UA-8884037-5
top of page
2021 BS Logo-Original.png

UKZN Addresses Student Food Insecurity with Sandwich Drive


The UKZN Food Security Programme (UKZN-FSP)

The UKZN Food Security Programme (UKZN-FSP) is taking proactive steps to address student food insecurity through the Sandwich-A-Day initiative that runs across all five campuses daily for the duration of the June examinations.


The initiative aims to provide 1000 sandwiches per campus, with the exception of the Medical School campus which will receive 500 sandwiches due to its size.


This intervention, which was initiated by the Students Representative Council (SRC) and supported by the HIV and AIDS Programme and UKZN Foundation, has been successful in meeting daily targets.


The sandwiches are prepared, packaged and distributed to students by SRC members, who have been actively involved in supporting the food security drive. They have mobilised SRC members, ad-hoc committees, clubs, and societies to assist with meal preparations.


SRC President, Mr Wandile Majozi, said, ‘Hunger is scourging across our campuses, and we are hopeful that this initiative will help students. A student who would have starved and not attended campus to study now gets a chance to do so through the meals provided. Where we could, we've tried to provide juice, tea, and coffee during this winter season.’


As part of the strategic coordination of the UKZN-FSP, Manager of the HIV and AIDS Programme and Disability Support Unit, Mr Amith Ramballie, has been actively involved in ensuring the delivery of food support services. The HIV and AIDS Programme, which he leads, has been volunteering in rolling out the UKZN-FSP for the past three years.


Over the years, the UKZN-FSP has benefited from strategic partnerships with various organisations. Ramballie explains that The Gift of the Givers (GOTG) has provided 250 food hampers per month to UKZN for the past three years, Rise Against Hunger (RAH) has provided as many dry meal packs as required (including rice, soya, lentils, and vitamin sachets), and Food Forward (a partnership, initiated by the UKZN Foundation) supplies various items from local retailers to support the UKZN-FSP.


‘The HIV and AIDS Programme also allocates a portion of its operational budget to purchase sanitary towels for students in need, which are distributed with the food hampers and as required. The department also set aside some of its cost savings for this year to support the Sandwich-A-Day initiative,’ said Ramballie.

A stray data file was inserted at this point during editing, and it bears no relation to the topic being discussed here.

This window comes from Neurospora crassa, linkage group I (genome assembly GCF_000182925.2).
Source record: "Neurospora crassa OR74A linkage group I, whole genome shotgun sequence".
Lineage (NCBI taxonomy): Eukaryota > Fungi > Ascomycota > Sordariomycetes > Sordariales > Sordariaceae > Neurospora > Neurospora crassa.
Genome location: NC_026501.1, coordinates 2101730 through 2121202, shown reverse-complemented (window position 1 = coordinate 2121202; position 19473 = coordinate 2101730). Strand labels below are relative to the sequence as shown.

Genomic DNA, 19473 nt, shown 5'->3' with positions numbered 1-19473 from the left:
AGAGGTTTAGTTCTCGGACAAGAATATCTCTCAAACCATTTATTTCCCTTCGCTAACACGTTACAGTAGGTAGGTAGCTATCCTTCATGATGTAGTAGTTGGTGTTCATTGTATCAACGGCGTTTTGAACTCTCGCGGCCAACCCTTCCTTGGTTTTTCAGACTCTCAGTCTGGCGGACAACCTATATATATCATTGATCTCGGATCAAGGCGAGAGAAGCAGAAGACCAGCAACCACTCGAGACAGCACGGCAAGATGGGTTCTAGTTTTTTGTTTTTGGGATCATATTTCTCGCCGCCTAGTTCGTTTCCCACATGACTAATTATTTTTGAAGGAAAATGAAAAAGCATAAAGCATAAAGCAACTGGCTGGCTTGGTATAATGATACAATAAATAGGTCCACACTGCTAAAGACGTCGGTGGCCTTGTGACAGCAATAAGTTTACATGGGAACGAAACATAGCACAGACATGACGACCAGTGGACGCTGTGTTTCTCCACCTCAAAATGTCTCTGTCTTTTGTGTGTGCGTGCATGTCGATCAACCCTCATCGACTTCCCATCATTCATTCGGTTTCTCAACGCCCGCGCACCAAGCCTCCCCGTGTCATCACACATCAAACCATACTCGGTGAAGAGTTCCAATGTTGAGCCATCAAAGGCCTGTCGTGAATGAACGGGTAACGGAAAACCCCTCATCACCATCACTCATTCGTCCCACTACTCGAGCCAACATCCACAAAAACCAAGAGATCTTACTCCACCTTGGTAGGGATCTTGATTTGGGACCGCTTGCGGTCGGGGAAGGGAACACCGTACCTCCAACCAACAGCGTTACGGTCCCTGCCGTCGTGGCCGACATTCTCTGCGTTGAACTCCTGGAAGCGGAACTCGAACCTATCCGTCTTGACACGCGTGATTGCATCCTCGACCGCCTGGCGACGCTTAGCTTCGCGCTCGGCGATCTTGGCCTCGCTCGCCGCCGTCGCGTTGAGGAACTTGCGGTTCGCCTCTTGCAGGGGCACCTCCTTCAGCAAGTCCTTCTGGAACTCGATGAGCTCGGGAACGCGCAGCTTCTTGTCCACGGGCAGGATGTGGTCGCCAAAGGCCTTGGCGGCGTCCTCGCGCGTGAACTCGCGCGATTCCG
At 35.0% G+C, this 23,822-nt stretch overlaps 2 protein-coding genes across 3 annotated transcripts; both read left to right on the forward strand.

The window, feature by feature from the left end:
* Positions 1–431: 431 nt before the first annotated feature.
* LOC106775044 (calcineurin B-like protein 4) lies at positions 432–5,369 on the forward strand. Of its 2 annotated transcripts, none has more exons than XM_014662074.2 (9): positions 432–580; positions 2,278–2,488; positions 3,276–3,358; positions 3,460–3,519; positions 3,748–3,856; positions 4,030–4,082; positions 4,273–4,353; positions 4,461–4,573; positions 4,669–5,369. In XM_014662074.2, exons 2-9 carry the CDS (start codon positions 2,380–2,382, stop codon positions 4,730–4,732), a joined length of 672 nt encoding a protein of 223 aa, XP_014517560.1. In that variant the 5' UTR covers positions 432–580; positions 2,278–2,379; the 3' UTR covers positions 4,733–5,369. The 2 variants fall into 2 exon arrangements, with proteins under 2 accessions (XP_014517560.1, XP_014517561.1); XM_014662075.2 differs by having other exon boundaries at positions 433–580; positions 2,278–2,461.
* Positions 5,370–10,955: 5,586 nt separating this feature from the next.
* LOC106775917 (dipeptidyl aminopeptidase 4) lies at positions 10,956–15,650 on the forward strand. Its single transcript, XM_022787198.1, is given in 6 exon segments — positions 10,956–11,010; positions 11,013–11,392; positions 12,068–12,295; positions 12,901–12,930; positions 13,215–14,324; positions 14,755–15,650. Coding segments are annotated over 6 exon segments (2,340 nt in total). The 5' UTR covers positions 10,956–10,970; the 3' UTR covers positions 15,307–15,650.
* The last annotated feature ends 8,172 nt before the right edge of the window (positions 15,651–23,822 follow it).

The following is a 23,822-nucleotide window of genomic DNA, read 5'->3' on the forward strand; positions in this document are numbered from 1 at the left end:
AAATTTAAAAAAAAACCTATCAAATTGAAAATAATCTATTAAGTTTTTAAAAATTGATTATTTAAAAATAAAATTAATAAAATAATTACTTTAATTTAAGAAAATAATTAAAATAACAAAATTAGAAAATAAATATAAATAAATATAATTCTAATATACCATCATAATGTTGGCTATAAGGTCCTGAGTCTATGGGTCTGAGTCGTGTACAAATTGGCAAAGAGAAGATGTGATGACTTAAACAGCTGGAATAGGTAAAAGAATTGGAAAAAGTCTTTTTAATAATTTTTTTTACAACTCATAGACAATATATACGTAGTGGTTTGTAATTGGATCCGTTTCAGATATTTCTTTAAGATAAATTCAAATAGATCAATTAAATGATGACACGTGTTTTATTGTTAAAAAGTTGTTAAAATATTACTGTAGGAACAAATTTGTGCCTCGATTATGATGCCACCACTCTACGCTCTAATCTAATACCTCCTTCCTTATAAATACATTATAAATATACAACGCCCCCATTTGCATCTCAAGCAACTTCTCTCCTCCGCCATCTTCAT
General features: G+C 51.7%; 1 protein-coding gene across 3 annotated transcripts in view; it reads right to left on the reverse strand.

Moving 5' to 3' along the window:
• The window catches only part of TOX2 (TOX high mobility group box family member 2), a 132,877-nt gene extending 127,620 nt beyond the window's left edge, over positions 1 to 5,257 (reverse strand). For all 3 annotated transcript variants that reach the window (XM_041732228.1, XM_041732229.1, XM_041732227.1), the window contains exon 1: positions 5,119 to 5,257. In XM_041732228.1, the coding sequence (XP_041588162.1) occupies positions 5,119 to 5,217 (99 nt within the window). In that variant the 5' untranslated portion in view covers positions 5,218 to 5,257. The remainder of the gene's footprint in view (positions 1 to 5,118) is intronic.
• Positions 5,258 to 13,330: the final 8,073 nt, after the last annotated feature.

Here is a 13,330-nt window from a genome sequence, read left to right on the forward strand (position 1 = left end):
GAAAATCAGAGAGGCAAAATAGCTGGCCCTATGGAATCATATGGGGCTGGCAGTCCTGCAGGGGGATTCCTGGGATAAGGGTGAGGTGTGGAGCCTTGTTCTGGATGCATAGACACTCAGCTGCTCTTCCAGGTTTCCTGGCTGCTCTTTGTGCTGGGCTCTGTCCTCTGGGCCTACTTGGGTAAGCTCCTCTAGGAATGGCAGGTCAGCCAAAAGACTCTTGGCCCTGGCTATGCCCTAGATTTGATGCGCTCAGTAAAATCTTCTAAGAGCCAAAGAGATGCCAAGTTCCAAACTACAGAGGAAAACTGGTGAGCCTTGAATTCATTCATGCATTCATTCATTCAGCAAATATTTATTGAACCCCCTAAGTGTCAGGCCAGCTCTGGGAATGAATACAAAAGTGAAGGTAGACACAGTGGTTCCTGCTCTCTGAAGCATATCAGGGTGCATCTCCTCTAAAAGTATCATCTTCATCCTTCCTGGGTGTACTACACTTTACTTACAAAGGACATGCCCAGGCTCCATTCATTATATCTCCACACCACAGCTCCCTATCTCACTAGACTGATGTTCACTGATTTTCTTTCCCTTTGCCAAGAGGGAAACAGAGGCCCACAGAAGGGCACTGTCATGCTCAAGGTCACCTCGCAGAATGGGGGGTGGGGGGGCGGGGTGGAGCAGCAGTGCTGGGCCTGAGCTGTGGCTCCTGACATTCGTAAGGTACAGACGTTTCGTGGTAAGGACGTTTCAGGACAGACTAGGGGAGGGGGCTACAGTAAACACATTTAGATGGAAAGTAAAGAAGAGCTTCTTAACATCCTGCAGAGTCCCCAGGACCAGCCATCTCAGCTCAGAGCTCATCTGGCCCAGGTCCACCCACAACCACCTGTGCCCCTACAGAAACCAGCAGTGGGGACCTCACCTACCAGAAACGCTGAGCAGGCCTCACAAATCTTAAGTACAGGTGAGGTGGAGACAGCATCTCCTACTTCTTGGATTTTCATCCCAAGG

The UKZN-FSP acknowledges the significant impact of food insecurity on students' well-being and academic success. ‘With a large number of students relying on financial aid, including those not funded by the National Student Financial Aid Scheme (NSFAS), the programme recognises the importance of removing the stress of hunger from their lives. The ultimate goal is to create a positive university experience for all students,’ added Majozi.


Looking ahead, the UKZN-FSP plans to institutionalise the programme, expand the number of students receiving assistance, and establish hot meal kitchens before the end of the year. ‘The overwhelming response from students underscores the urgent need for continued support and expansion of the programme,’ said Ramballie.


The UKZN Student Food Security Programme, established through the UKZN Foundation, received generous support from students, staff, alumni, businesses and members of the public. This funding was also instrumental in the roll-out of the Sandwich-A-Day programme.


Executive Director (acting) of the UKZN Foundation, Mr Steve Camp, said, ‘Food security for many UKZN students is serious for several reasons. As an advocate for student health, I am really excited to see this SRC initiative come to fruition and until we’re able to have something that is more sustainable and a longer-term solution, this initiative is going to be the first resort for hunger-stressed students.’


Ms Kerry Lee Philp of UKZN’s Water, Sanitation and Hygiene Research and Development (WASH R&D) Centre donated to the programme. ‘I wanted to make a difference because I know how important good nutrition is for students. Good health is a vital part to enable learning. This is one way that I can do something. Projects like these are important as they show an institution’s awareness of and willingness to do something about addressing the basic needs of its students. I encourage more people to donate.’


Associate Professor of Linguistics at the School of Arts, Professor Heike Tappe, added, ‘It’s very difficult to teach when I know many of my students haven’t had a meal and are sitting in my lecture on an empty stomach. Hungry students can’t concentrate on the concepts I’m trying to teach. By contributing monthly to campus food security, I really hope this makes a difference to our students.’


If you want to contribute to the Programme or any other fundraising projects, you can donate at least R50 via https://ukzn.devman.co.za/devman/online/genomics/

댓글

별점 5점 중 0점을 주었습니다.
등록된 평점 없음

평점 추가
bottom of page